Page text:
First, “evil does not exist as an object to be chosen.” Here is a logical corollary of Gregory’s conviction that God alone truly exists. In fact this maverick view has modern currency in the popular saying: “There’s no such thing as a free lunch.” That saying endures precisely because rational people do keep choosing the free lunch they know perfectly well cannot be there. Their choosing and its disastrous results are real, though the free lunch is not. Indeed a nourishing lunch remains a blessing in itself, not to be avoided from fear of corruption. In the same way Gregory had a high regard for sexual reproduction—so medieval theologians sidestepped his teachings even while mystical poets expanded on them. For Gregory Nyssen, wrongdoing results not from mistaken perception, but from failure to move toward our goal, and moving off course instead. Readers may recall Francis Bacon’s famous Elizabethan essay “Of Truth,” which begins by citing John’s passion story: “What is Truth? Said jesting Pilate, and would not stay for an answer.” Bad actions by good people are an ironic tragedy. Such tragic ironies fill John’s gospel, where Jesus’ unique success at staying his course provides the sole solution to the classic problem of evil.
Second, Gregory does not find human goodness in moral purity, but in endless progress. We are finite; God is infinite. Our lives grow and expand naturally and endlessly into God’s goodness and love, for that is how we are built. Therefore evildoers cannot actually move away from God, nor seek God in the wrong places as Augustine might have it, for no place away from God exists. Rather, for humans to stop our progress for a single moment is already to fall off track. And a return to progress on track is likewise available at any moment. For Gregory Nyssen, conversion does not mean leaving one doomed moral category for another saved category; instead, purgation of sin and purification of human goodness continue forever, even for the saints in heaven, as all humans move on a single saving trajectory together.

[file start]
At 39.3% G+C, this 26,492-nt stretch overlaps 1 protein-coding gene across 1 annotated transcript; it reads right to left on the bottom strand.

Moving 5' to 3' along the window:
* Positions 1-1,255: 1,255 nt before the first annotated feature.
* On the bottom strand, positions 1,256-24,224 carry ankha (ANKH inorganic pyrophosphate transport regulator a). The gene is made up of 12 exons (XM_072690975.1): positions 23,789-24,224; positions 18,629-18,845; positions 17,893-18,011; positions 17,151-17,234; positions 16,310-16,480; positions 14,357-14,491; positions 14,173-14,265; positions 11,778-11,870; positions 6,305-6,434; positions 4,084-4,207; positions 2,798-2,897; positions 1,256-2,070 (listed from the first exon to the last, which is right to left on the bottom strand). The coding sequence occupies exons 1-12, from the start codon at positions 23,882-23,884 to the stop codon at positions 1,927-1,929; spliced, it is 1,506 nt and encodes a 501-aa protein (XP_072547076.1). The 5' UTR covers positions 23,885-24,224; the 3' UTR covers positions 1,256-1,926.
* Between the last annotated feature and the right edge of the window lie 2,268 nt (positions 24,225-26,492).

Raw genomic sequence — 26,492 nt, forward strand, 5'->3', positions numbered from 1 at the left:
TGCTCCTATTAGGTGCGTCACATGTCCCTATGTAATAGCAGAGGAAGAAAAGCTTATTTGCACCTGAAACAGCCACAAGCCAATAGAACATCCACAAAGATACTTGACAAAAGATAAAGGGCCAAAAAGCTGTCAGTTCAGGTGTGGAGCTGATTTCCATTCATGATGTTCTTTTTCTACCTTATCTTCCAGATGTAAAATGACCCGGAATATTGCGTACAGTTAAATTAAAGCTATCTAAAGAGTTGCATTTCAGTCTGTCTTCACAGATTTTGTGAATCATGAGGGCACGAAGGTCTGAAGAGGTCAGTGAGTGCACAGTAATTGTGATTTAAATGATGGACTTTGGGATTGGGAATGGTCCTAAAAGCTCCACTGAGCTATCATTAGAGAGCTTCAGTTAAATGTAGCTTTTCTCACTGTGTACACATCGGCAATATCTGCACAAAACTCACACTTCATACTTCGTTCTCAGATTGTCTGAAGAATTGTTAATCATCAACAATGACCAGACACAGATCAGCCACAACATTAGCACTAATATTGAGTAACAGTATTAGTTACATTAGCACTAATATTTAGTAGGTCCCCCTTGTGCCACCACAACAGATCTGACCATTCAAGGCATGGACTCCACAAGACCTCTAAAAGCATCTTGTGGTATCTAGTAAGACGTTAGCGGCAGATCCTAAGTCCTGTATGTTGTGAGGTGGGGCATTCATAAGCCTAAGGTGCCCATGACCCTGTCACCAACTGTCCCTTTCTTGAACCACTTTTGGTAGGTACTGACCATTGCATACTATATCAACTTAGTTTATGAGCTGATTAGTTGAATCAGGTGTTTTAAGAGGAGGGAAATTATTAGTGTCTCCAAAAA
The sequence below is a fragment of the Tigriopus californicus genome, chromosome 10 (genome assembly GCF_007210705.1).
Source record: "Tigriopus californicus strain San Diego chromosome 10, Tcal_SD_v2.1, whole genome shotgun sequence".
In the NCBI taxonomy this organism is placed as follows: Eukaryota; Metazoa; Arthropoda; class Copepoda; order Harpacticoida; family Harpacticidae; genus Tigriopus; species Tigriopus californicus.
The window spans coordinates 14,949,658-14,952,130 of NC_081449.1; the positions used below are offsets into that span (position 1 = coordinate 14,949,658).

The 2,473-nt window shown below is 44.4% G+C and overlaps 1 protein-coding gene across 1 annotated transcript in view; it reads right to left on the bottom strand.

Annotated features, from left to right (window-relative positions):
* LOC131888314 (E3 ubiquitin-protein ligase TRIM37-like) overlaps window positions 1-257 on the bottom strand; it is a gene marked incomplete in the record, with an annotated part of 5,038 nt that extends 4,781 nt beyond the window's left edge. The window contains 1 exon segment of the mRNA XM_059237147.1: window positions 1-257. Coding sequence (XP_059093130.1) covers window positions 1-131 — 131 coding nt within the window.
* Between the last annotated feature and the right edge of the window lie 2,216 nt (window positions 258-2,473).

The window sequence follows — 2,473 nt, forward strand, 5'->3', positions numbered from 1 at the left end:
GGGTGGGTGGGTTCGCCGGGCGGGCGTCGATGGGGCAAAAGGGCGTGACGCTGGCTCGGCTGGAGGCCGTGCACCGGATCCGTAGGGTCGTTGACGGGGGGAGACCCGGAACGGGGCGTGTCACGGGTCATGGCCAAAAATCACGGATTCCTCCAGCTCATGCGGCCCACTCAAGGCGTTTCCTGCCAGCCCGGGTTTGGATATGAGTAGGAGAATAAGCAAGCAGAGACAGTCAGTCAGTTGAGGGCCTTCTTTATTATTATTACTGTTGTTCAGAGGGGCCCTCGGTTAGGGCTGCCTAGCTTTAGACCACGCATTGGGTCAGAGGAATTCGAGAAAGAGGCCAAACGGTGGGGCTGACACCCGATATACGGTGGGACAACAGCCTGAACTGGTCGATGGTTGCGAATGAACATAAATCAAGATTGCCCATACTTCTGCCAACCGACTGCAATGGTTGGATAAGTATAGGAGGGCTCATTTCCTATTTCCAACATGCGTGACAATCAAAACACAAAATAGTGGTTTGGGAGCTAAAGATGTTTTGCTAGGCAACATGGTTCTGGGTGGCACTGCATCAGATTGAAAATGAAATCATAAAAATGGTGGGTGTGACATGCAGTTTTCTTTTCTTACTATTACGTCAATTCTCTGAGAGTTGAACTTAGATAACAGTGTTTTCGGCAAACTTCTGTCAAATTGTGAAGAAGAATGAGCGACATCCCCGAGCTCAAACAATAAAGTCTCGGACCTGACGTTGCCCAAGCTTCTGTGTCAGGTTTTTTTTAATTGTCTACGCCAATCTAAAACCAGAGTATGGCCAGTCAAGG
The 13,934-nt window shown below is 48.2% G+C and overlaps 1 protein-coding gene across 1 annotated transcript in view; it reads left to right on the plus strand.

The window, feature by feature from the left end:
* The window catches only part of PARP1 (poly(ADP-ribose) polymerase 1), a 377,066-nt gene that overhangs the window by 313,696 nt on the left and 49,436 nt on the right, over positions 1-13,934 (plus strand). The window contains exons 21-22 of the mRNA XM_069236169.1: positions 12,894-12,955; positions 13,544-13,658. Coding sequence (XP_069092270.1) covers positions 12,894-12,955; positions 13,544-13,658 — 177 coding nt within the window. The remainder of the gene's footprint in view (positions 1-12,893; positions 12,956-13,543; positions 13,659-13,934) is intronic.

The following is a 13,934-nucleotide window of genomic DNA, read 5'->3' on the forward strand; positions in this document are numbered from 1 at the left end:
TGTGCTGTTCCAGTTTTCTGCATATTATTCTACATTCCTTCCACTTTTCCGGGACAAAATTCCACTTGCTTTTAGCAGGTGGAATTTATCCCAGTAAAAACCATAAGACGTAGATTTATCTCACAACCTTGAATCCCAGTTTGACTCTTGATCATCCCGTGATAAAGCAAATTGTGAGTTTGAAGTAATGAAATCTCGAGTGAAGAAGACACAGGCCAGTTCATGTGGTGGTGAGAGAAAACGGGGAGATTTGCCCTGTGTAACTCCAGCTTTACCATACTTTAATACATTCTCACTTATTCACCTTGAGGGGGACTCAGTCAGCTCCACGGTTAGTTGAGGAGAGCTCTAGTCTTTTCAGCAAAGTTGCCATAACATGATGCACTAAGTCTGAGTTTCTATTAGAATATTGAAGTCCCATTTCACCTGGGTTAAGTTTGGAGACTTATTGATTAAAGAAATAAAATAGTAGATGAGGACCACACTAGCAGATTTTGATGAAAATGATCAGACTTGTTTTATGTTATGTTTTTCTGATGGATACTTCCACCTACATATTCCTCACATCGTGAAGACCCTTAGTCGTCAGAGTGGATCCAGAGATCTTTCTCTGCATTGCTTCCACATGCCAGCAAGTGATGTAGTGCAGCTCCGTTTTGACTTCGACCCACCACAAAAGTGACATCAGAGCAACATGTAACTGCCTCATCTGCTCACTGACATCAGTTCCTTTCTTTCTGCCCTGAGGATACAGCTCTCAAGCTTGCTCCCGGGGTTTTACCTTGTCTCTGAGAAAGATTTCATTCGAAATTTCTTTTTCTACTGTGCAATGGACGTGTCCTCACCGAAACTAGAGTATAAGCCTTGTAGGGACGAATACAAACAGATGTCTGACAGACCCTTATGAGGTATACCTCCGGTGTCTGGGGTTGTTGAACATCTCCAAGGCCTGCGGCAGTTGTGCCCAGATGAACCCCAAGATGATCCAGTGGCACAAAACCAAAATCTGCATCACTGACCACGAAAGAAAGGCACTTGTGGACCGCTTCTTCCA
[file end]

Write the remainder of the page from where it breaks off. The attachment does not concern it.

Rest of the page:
What draws us infinitely forward is our infinite desire. And in our infinite desire every human passion plays a rightful role—just as every passion can frustrate our progress when we point it tragically off course, effectively stopping us in our tracks. Gregory chooses anger for an example: he argues that anger is the passion by which lions rightly kill their prey and feed themselves, and rather than suppress anger as Gregory’s contemporary ascetics attempted to do, we would best direct it aggressively toward goodness. I once heard the eminent psychiatrist Richard Fisch tell his method for rapid intervention with teenagers arrested for dealing drugs. They typically came to him sent by the law courts and arrived unwillingly; and most met him only once, so he had a single moment to change their lives. Despite all the anger they expressed toward society or the police, he reckoned it should have been easy for drug dealers to evade discovery, so these youths must have blundered badly and they knew it. Therefore instead of persuading them, Fisch accused them bluntly of stupidity, predicting they would probably return to jail for one crime after another, so there was no point in his trying to help such “losers.” Insulted and enraged, the youths ran from their single compulsory appointment determined to prove he was wrong and they were not so stupid after all. Thus redirecting their anger, within months many abandoned their criminal connections, joined youth programs, and stepped away from a commonplace downward spiral and began degrees of social and economic growth.
For most Christians conversion is just so humble, if not so dramatic as that, and for most of us every passion thus has positive potential. (Here let me clearly except addictions, which are beyond an ethical problem.) Our moment of conversion, as for those teenagers, is the moment when we return to pursuing what we most desire, and leave behind the tragic ironies that hold back our progress. Christian political and social policy require readiness to work with everyone, from church volunteers and novice philanthropists to imprisoned criminals: neither blinding ourselves to sin nor suspending judgment of wrongs, but offering always opportunities for people to begin living at any moment by what they most desire, and so to move ever forward toward God. As Gregory Nyssen wrote, “This is true perfection: not to avoid God’s punishment like slaves, nor to do good as if hoping to cash in on some business contract. Rather, setting aside all the good things we have been promised and do hope for, we regard falling from God’s friendship as the only thing dreadful, and becoming God’s friend as the only thing truly worthwhile. This is, as I have said, the perfection of life.” (The Life of Moses, ad fin.,italics mine.)
This is part 4 of 5 in Rick Fabian's Core Values Series describing the theology behind All Saints Company, the founder of St. Gregory of Nyssa Episcopal Church.